Air Quality+ Making the air in Sheffield better with open data
Why we are doing this
Air quality is a significant concern for Sheffield citizens and administration. There are a number of contributing factors and impacts of air pollution (including pollutant levels themselves) that are widely measured or recorded. By enabling the release of this as open data we can help increase public understanding and dialogue around a far-reaching and potentially data-rich facet of life in the city.
As well as helping to address the challenge of air pollution, we can stimulate greater awareness of the general usefulness of open data. We’re confident of the opportunities to increase civic engagement, citizen science and data literacy.
What we are doing
We’re working with public and private sector data holders to release data related to air quality and its causes and consequences under open licenses for communities and organisations to access and re-use. This includes near real-time data on pollutant levels in Sheffield collected by a network of monitoring stations, as well as data related to the issue of air quality, such as industrial activity, traffic and transport, public health, weather and land use.
As we instigate the publication of data made openly available to the community, we will deliver a series of events and activities to support individuals, communities and organisations to engage with open data through a focus on the specific topic of air quality and the improved understanding and capabilities that can be realised through better use of data and evidence.
Opportunities to get involved
We’ve designed a series of events and funding opportunities to stimulate informed public dialogue about Sheffield’s air quality challenge using open data.
AQ+ Cultural Commissions – Art, Data & Quality of Air: We’re commissioning three artworks to be developed that are are inspired by or use open data made available through the Air Quality+ project. A free public launch event to showcase the pieces will take place on 23 Jan 2015 in the Showroom Cafe. The pieces will then be exhibited in the Sheffield Institute of Arts atrium from 17 Feb to 17 Mar.
Co-Design Workshops: Over the course of 3 co-design workshops, we’re inviting stakeholders who collect or might use relevant data to gather and collaborate to identify the gaps, weaknesses and potential uses for Air Quality+ data . Through these sessions citizens and businesses will create new insights and opportunities from the data that re-define the ambition and story of air pollution in Sheffield, and allow us improve the quality of data collected and published. Register for 23 Jan, 13 Feb, 13 Mar.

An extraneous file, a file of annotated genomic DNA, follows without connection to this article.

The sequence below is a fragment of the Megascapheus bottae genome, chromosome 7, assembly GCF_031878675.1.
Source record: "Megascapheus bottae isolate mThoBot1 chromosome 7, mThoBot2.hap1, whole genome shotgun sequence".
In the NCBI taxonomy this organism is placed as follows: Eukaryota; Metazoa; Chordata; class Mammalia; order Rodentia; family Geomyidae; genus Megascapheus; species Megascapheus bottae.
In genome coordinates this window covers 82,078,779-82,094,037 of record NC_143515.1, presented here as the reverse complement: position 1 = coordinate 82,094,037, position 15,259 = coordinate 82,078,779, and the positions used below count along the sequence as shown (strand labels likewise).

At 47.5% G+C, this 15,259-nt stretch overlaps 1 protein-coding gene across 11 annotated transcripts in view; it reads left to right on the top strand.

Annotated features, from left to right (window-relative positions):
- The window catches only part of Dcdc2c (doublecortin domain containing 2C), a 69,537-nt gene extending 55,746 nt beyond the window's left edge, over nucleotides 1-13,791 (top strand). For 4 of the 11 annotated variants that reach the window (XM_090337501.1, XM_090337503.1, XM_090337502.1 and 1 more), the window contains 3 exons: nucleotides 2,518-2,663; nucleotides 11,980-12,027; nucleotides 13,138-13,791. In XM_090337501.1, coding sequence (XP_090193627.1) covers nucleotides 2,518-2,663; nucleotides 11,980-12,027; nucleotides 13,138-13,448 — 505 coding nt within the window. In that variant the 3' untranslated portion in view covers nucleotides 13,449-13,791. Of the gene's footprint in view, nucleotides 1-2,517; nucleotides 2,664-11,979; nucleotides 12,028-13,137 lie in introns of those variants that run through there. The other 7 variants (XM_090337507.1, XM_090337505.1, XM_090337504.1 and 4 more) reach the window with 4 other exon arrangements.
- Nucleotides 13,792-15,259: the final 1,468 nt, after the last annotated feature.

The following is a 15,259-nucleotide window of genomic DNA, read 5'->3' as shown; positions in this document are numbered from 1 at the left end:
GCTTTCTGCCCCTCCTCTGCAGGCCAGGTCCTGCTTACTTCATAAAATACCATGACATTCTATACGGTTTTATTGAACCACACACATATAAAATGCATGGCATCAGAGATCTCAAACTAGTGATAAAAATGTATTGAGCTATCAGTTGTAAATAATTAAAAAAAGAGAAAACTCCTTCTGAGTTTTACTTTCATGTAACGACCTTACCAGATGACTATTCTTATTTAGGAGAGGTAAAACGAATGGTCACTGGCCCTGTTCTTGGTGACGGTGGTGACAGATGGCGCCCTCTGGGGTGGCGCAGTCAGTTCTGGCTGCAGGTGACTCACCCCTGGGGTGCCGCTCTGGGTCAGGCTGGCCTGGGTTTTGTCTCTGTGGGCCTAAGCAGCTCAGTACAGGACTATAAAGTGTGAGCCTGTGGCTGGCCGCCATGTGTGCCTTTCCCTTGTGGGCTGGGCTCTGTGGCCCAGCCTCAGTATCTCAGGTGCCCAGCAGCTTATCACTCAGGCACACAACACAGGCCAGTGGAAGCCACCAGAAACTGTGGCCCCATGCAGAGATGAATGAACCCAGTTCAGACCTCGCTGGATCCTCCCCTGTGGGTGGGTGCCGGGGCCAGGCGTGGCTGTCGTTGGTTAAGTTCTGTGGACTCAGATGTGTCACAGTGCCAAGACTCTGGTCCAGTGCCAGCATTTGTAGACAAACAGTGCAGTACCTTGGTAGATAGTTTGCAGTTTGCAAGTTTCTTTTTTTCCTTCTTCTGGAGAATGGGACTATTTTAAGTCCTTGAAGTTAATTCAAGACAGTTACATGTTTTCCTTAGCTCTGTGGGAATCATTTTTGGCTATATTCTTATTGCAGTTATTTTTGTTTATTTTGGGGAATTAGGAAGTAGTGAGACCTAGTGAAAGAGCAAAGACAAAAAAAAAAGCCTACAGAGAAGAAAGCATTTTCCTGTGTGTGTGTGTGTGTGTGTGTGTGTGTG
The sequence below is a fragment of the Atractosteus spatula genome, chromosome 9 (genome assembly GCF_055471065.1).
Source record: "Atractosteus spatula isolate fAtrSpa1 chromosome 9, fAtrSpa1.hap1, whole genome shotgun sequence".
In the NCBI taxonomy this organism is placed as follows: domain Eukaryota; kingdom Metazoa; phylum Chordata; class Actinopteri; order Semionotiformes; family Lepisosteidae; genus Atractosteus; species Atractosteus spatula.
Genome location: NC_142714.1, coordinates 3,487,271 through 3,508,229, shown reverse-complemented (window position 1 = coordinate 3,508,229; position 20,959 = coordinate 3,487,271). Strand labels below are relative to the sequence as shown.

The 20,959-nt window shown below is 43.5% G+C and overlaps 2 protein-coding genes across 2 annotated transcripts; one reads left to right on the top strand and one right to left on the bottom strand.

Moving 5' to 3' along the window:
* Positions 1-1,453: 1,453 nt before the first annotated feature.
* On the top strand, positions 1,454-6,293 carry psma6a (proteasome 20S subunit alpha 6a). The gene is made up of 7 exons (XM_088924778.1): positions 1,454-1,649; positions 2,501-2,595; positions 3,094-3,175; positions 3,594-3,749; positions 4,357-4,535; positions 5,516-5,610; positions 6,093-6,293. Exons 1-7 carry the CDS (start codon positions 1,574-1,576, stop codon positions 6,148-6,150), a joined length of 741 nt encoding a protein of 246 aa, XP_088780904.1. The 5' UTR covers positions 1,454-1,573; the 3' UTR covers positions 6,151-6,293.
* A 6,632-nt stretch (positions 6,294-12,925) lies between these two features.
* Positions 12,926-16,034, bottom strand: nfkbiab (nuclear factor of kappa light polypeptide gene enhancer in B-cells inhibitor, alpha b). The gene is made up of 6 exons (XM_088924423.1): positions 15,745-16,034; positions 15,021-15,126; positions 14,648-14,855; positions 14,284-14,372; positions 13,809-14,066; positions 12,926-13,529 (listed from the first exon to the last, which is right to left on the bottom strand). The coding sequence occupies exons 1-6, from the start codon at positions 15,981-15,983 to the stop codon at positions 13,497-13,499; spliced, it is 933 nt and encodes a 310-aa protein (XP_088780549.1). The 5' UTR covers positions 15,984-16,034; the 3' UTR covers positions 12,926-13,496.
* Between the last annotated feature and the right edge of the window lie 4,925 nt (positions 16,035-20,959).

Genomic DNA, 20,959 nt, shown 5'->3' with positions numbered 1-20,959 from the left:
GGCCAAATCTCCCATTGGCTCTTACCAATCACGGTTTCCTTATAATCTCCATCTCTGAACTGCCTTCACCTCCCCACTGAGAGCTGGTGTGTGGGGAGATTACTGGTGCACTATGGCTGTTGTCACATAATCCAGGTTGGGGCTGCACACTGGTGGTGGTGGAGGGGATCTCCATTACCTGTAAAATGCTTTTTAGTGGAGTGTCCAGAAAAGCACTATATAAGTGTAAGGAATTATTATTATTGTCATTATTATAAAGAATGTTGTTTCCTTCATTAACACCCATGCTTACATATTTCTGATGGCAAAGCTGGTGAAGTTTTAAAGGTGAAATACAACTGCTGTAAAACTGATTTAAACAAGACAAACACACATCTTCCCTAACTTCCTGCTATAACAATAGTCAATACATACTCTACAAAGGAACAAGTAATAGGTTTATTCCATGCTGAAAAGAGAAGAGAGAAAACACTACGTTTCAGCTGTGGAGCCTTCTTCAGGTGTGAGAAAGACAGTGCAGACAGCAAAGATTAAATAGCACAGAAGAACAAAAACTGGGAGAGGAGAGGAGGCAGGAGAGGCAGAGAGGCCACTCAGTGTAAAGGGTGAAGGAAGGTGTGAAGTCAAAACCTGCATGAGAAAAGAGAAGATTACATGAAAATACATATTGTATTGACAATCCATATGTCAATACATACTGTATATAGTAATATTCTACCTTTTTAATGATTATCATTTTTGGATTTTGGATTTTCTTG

Build for Better Air Quality+: a hands-on maker day on 14 March. If you run a community venue across Sheffield (such as a Digital Media Centre, co-working space, community library or school), you can also build and take away a visualisation station that will help bring to life the Air Quality+ data for your community.
Make Air Better With Data Hack & Play Series: hands-on evening sessions on 23 March, 30 March, 13 April to hack, play and design with the Air Quality+ data to create better urban experiences, targeting data experiments across 4 challenge categories. Develop immersive visualisations, generate new art or music, prototype new apps, games and products, or conceive improved civic policies. Plus a Show & Tell / Awards night for data-driven creations on 20 April.
Air Quality+ Conference: public talks and interactive sessions on 10 July to round up the progress, outputs and lessons from running the project, and to look ahead to the engagement and innovation opportunities for air quality and open data in Sheffield.
Air quality is a live issue for Sheffield. The city’s Air Quality Action Plan suggests that poor air quality in Sheffield causes 500 premature deaths per year due to respiratory and cardiovascular issues. The levels of emissions produced by traffic and industry are often outside what are deemed to be safe levels. Decisions over issues like speed limits on the M1, the building of a new Ikea, or the Bernard Road incinerator, all have to balance the impact on air quality with other costs and benefits. Improved availability of data and evidence and knowledge and skills in using data can aid our understanding of air quality in Sheffield and help us better respond to the impacts.
The Air Quality+ project is a collaboration between Better With Data and Sheffield City Council. We are working with civil society partners, artists, businesses and entrepreneurs, universities, researchers and local authority partners across Sheffield and the broader open data community to open up new insight and opportunities through air quality related data.
Air Quality+: http://betterwithdata.co/airqualityplus
The Air Quality+ project is funded through the Local Government Association’s Open Data Breakthrough Fund. This supports local authorities to release previously unavailable data and develop the capability to improve access to their local authority data.